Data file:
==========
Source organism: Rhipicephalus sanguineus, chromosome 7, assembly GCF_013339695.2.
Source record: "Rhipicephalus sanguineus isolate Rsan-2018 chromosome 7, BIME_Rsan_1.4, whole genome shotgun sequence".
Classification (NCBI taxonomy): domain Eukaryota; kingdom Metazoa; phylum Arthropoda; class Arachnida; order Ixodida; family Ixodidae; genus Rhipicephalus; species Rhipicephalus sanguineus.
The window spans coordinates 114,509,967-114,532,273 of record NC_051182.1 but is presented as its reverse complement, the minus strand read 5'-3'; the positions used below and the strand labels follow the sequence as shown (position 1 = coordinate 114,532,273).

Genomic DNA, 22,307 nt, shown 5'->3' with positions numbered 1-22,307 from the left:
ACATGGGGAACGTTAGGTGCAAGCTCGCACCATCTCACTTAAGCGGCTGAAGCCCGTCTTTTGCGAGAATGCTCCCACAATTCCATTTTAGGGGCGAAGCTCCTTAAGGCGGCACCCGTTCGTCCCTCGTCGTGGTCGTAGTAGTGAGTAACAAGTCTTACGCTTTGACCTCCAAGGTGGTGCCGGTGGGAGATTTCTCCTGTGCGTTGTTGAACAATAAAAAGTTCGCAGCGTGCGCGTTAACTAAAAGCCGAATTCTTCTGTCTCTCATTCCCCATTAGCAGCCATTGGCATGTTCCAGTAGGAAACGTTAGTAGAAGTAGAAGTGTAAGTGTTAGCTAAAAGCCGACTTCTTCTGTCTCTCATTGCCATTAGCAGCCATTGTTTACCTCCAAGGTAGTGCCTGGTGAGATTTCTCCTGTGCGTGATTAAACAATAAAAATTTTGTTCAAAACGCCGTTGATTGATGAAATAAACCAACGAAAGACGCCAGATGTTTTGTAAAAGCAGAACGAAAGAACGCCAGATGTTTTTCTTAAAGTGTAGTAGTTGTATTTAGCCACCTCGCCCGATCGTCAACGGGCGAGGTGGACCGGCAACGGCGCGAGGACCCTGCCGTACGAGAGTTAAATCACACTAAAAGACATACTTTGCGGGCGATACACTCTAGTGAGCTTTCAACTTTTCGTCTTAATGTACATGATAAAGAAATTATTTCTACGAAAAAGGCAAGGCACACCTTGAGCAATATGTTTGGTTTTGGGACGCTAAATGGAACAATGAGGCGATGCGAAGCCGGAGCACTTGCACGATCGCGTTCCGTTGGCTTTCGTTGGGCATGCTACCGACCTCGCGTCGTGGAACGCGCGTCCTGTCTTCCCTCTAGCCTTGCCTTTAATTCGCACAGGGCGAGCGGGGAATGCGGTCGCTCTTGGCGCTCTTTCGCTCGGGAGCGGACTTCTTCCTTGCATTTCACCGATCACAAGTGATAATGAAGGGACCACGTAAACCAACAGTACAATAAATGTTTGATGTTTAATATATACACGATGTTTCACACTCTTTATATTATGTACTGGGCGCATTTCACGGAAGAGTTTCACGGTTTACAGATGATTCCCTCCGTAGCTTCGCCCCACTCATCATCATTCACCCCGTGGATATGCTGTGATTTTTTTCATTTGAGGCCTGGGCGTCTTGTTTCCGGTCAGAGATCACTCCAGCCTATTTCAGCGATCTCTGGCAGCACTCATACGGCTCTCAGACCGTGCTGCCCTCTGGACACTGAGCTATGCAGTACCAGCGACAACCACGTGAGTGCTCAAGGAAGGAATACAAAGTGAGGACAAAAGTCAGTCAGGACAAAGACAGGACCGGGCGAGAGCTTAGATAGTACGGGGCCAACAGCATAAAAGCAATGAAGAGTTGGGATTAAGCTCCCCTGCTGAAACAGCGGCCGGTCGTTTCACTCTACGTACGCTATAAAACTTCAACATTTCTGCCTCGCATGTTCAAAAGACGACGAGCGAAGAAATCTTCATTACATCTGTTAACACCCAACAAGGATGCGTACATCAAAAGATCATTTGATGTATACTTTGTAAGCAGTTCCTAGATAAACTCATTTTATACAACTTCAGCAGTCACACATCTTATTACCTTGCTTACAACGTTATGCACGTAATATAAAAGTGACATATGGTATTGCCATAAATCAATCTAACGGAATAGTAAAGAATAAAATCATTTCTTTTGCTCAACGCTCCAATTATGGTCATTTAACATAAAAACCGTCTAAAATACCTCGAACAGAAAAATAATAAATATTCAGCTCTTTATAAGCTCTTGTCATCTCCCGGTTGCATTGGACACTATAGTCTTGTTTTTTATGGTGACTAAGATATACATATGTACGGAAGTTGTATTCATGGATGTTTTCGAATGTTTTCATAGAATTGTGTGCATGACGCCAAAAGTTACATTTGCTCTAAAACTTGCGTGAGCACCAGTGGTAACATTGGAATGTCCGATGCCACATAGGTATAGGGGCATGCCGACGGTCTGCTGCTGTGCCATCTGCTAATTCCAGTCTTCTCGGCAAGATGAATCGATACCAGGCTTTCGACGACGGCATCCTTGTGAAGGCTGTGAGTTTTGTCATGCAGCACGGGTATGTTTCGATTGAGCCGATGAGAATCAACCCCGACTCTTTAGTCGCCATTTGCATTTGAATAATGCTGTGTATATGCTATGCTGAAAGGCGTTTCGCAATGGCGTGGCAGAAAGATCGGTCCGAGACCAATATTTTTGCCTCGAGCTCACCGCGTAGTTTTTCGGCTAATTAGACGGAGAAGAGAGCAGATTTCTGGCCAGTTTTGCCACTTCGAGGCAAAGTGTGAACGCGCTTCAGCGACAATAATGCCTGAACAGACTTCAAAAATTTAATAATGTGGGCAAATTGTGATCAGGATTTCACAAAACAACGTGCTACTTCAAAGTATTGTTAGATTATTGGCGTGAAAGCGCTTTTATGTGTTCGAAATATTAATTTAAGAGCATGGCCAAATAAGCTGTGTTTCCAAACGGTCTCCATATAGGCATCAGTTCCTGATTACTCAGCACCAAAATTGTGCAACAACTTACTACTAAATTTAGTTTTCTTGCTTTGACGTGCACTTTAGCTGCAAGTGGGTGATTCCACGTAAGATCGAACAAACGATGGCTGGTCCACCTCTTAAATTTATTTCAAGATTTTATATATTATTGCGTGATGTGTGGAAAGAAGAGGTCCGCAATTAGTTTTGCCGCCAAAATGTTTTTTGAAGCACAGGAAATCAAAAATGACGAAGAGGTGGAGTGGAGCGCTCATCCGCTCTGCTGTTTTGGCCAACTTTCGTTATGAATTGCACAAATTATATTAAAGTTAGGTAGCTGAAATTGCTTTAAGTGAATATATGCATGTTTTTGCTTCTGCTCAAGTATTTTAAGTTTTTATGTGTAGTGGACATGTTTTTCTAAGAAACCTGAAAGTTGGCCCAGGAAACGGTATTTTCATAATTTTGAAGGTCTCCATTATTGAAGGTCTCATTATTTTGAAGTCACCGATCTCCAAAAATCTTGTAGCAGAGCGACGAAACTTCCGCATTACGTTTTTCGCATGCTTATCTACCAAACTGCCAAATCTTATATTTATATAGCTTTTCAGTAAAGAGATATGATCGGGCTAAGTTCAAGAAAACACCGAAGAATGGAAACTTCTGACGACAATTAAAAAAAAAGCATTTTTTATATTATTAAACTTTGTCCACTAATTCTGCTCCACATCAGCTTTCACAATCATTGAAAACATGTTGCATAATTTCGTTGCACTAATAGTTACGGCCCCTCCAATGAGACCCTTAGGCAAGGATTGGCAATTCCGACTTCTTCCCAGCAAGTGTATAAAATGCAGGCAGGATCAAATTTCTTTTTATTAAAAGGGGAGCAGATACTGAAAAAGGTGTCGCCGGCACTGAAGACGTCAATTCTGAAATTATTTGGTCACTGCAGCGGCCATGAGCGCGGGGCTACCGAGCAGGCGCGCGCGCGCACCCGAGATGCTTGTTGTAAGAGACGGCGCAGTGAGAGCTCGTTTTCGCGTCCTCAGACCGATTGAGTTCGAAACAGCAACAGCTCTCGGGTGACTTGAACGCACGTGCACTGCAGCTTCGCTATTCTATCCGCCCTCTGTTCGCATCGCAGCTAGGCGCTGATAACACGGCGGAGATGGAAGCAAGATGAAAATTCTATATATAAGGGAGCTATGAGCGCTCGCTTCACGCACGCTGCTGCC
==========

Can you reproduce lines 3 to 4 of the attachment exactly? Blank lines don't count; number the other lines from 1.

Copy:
Classification (NCBI taxonomy): domain Eukaryota; kingdom Metazoa; phylum Arthropoda; class Arachnida; order Ixodida; family Ixodidae; genus Rhipicephalus; species Rhipicephalus sanguineus.
The window spans coordinates 114,509,967-114,532,273 of record NC_051182.1 but is presented as its reverse complement, the minus strand read 5'-3'; the positions used below and the strand labels follow the sequence as shown (position 1 = coordinate 114,532,273).